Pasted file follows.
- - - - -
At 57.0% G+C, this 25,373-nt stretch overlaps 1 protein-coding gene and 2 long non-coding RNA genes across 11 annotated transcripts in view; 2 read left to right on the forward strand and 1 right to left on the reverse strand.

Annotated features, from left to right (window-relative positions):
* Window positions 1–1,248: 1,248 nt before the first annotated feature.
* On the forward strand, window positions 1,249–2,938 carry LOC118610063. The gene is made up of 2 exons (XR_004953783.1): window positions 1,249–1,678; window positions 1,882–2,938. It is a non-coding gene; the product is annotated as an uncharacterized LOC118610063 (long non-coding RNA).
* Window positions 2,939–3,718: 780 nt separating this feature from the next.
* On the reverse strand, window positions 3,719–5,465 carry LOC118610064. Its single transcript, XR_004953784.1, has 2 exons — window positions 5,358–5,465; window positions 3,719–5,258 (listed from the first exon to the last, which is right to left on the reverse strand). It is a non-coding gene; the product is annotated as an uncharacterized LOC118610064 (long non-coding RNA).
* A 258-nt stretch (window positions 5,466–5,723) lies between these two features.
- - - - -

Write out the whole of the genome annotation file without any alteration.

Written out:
At 57.0% G+C, this 25,373-nt stretch overlaps 1 protein-coding gene and 2 long non-coding RNA genes across 11 annotated transcripts in view; 2 read left to right on the forward strand and 1 right to left on the reverse strand.

Annotated features, from left to right (window-relative positions):
* Window positions 1–1,248: 1,248 nt before the first annotated feature.
* On the forward strand, window positions 1,249–2,938 carry LOC118610063. The gene is made up of 2 exons (XR_004953783.1): window positions 1,249–1,678; window positions 1,882–2,938. It is a non-coding gene; the product is annotated as an uncharacterized LOC118610063 (long non-coding RNA).
* Window positions 2,939–3,718: 780 nt separating this feature from the next.
* On the reverse strand, window positions 3,719–5,465 carry LOC118610064. Its single transcript, XR_004953784.1, has 2 exons — window positions 5,358–5,465; window positions 3,719–5,258 (listed from the first exon to the last, which is right to left on the reverse strand). It is a non-coding gene; the product is annotated as an uncharacterized LOC118610064 (long non-coding RNA).
* A 258-nt stretch (window positions 5,466–5,723) lies between these two features.